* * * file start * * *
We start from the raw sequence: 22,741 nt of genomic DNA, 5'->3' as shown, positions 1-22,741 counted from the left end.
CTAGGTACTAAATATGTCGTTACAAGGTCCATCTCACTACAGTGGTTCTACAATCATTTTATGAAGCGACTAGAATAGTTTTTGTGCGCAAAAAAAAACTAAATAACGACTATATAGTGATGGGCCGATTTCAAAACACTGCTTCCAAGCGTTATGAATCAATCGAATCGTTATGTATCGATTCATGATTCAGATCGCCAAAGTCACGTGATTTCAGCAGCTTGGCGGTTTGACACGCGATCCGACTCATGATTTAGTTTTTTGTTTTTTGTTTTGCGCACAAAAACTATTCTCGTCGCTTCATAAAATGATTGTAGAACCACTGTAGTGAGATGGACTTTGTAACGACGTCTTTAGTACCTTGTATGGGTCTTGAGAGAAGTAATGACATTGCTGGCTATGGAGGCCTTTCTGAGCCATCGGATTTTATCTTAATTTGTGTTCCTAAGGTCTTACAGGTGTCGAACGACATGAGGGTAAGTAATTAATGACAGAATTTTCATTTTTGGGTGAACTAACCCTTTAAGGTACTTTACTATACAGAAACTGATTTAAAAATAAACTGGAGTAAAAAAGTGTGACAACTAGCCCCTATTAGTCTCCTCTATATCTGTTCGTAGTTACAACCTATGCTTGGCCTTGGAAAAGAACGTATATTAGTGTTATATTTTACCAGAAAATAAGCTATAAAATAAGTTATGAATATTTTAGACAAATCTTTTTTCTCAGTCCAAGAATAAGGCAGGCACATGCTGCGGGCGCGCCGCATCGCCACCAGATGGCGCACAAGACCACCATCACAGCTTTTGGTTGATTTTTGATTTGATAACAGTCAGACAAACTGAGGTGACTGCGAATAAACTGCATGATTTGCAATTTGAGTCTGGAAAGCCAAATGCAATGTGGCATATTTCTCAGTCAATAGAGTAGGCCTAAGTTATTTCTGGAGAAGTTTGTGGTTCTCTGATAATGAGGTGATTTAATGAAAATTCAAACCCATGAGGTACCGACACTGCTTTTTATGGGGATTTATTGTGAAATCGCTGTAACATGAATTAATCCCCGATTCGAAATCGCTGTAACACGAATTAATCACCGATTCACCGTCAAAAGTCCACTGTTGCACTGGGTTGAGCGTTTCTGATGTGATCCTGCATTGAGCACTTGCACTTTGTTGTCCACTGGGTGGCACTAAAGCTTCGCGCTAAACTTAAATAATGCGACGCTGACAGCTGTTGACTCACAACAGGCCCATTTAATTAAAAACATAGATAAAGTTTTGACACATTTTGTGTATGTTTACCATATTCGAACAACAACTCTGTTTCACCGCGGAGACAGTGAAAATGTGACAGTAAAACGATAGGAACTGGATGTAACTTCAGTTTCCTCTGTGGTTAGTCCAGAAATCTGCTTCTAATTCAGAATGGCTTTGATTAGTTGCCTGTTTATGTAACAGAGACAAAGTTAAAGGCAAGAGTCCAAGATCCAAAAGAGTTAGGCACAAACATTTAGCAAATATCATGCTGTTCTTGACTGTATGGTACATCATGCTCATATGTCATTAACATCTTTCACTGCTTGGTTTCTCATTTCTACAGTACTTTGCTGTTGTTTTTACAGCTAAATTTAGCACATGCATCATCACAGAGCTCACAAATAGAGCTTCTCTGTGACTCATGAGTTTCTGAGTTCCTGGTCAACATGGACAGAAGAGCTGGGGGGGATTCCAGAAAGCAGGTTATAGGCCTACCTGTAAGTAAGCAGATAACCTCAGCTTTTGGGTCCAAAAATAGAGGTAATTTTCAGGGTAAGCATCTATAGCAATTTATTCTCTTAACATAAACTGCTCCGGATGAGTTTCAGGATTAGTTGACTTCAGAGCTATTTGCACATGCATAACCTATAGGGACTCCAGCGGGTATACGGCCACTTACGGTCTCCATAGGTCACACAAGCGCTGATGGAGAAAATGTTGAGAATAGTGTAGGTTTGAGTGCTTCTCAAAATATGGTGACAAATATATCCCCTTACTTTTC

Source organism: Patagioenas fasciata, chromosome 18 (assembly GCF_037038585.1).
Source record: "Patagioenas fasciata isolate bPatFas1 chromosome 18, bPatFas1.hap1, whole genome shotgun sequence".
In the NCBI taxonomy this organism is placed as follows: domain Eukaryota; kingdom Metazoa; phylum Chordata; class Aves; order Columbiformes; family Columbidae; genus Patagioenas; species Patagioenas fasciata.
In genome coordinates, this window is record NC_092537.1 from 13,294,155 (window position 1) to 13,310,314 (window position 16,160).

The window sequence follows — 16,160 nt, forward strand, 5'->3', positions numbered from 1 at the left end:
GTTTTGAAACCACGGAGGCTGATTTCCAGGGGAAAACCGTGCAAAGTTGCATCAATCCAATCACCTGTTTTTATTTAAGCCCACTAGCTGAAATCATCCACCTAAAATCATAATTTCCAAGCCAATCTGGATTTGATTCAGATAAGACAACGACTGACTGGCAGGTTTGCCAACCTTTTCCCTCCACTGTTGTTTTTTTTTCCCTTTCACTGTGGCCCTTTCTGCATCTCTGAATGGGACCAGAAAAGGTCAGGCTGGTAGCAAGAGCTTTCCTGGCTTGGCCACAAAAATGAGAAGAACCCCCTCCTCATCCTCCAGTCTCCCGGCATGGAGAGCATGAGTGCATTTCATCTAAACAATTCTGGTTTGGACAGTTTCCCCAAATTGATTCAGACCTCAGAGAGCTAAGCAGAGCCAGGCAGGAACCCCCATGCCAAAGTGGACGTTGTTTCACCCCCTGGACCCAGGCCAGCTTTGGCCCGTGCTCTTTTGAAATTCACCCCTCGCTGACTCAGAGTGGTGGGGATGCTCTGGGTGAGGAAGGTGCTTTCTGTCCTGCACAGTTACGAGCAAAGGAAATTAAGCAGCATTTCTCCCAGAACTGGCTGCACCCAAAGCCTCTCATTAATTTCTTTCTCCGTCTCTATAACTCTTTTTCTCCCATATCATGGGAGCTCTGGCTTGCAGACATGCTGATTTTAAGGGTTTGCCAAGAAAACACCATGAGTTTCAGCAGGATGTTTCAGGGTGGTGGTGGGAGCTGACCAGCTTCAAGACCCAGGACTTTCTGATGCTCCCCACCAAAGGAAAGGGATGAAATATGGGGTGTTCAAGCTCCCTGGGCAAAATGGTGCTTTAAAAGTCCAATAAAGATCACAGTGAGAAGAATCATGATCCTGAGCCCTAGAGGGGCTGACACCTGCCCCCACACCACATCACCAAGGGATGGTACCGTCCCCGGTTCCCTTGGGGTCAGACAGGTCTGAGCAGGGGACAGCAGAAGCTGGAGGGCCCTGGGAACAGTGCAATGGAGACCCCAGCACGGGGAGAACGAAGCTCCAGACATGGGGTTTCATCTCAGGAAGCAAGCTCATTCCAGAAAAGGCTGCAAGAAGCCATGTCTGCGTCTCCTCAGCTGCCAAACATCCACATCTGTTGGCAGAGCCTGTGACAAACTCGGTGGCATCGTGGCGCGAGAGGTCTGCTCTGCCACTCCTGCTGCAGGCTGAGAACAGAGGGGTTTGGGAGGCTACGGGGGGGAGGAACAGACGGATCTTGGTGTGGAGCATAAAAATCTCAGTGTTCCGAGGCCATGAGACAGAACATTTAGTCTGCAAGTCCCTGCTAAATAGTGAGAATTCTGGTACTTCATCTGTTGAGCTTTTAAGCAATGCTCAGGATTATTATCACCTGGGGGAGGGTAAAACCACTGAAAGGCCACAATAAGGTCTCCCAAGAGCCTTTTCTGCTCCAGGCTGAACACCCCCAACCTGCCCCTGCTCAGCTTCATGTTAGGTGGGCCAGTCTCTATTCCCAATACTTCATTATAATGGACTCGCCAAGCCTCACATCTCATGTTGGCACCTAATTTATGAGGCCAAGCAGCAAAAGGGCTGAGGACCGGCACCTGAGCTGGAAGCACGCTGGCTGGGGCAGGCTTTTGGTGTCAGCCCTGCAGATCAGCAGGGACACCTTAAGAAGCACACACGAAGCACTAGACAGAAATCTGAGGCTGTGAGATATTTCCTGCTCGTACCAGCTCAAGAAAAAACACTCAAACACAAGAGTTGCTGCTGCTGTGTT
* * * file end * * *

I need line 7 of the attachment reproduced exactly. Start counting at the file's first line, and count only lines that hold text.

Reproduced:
The window sequence follows — 16,160 nt, forward strand, 5'->3', positions numbered from 1 at the left end: